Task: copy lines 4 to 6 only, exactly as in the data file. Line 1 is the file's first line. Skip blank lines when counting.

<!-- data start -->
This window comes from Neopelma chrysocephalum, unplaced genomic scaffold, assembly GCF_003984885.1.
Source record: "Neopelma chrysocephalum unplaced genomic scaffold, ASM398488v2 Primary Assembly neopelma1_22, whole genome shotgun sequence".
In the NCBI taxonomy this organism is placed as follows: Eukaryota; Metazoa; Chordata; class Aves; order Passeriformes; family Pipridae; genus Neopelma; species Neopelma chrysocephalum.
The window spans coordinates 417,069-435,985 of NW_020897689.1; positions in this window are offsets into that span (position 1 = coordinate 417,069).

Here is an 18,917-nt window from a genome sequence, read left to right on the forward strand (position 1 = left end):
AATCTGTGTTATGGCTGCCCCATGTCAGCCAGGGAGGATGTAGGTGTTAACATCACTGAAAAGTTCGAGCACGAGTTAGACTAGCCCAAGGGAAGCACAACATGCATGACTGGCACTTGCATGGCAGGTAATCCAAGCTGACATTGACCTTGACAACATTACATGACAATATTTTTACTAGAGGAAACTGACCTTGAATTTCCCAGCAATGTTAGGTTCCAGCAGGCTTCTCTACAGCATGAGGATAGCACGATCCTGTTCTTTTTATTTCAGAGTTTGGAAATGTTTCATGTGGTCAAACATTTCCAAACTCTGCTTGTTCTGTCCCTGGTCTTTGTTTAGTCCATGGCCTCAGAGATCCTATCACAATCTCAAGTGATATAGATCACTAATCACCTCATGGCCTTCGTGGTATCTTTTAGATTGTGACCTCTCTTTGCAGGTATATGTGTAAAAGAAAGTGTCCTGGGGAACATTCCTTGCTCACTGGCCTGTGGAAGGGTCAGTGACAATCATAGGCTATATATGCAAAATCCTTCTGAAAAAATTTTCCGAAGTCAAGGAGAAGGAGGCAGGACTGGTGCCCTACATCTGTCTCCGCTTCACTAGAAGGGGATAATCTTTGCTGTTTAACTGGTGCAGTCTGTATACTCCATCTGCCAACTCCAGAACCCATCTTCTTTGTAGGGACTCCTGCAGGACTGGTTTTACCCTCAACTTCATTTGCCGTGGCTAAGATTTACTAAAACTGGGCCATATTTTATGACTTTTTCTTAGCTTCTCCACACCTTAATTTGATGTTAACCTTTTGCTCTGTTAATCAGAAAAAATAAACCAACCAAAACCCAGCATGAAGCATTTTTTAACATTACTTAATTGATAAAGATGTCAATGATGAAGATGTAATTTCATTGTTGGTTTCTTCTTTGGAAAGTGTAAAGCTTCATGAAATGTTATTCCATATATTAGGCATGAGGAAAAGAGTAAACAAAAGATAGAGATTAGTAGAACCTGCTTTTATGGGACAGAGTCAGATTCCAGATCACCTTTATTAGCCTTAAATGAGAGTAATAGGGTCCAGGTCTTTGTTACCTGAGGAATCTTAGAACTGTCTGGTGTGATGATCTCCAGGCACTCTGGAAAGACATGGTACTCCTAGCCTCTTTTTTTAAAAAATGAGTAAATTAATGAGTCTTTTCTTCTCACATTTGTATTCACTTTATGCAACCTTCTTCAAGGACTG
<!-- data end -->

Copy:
The window spans coordinates 417,069-435,985 of NW_020897689.1; positions in this window are offsets into that span (position 1 = coordinate 417,069).

Here is an 18,917-nt window from a genome sequence, read left to right on the forward strand (position 1 = left end):
AATCTGTGTTATGGCTGCCCCATGTCAGCCAGGGAGGATGTAGGTGTTAACATCACTGAAAAGTTCGAGCACGAGTTAGACTAGCCCAAGGGAAGCACAACATGCATGACTGGCACTTGCATGGCAGGTAATCCAAGCTGACATTGACCTTGACAACATTACATGACAATATTTTTACTAGAGGAAACTGACCTTGAATTTCCCAGCAATGTTAGGTTCCAGCAGGCTTCTCTACAGCATGAGGATAGCACGATCCTGTTCTTTTTATTTCAGAGTTTGGAAATGTTTCATGTGGTCAAACATTTCCAAACTCTGCTTGTTCTGTCCCTGGTCTTTGTTTAGTCCATGGCCTCAGAGATCCTATCACAATCTCAAGTGATATAGATCACTAATCACCTCATGGCCTTCGTGGTATCTTTTAGATTGTGACCTCTCTTTGCAGGTATATGTGTAAAAGAAAGTGTCCTGGGGAACATTCCTTGCTCACTGGCCTGTGGAAGGGTCAGTGACAATCATAGGCTATATATGCAAAATCCTTCTGAAAAAATTTTCCGAAGTCAAGGAGAAGGAGGCAGGACTGGTGCCCTACATCTGTCTCCGCTTCACTAGAAGGGGATAATCTTTGCTGTTTAACTGGTGCAGTCTGTATACTCCATCTGCCAACTCCAGAACCCATCTTCTTTGTAGGGACTCCTGCAGGACTGGTTTTACCCTCAACTTCATTTGCCGTGGCTAAGATTTACTAAAACTGGGCCATATTTTATGACTTTTTCTTAGCTTCTCCACACCTTAATTTGATGTTAACCTTTTGCTCTGTTAATCAGAAAAAATAAACCAACCAAAACCCAGCATGAAGCATTTTTTAACATTACTTAATTGATAAAGATGTCAATGATGAAGATGTAATTTCATTGTTGGTTTCTTCTTTGGAAAGTGTAAAGCTTCATGAAATGTTATTCCATATATTAGGCATGAGGAAAAGAGTAAACAAAAGATAGAGATTAGTAGAACCTGCTTTTATGGGACAGAGTCAGATTCCAGATCACCTTTATTAGCCTTAAATGAGAGTAATAGGGTCCAGGTCTTTGTTACCTGAGGAATCTTAGAACTGTCTGGTGTGATGATCTCCAGGCACTCTGGAAAGACATGGTACTCCTAGCCTCTTTTTTTAAAAAATGAGTAAATTAATGAGTCTTTTCTTCTCACATTTGTATTCACTTTATGCAACCTTCTTCAAGGACTG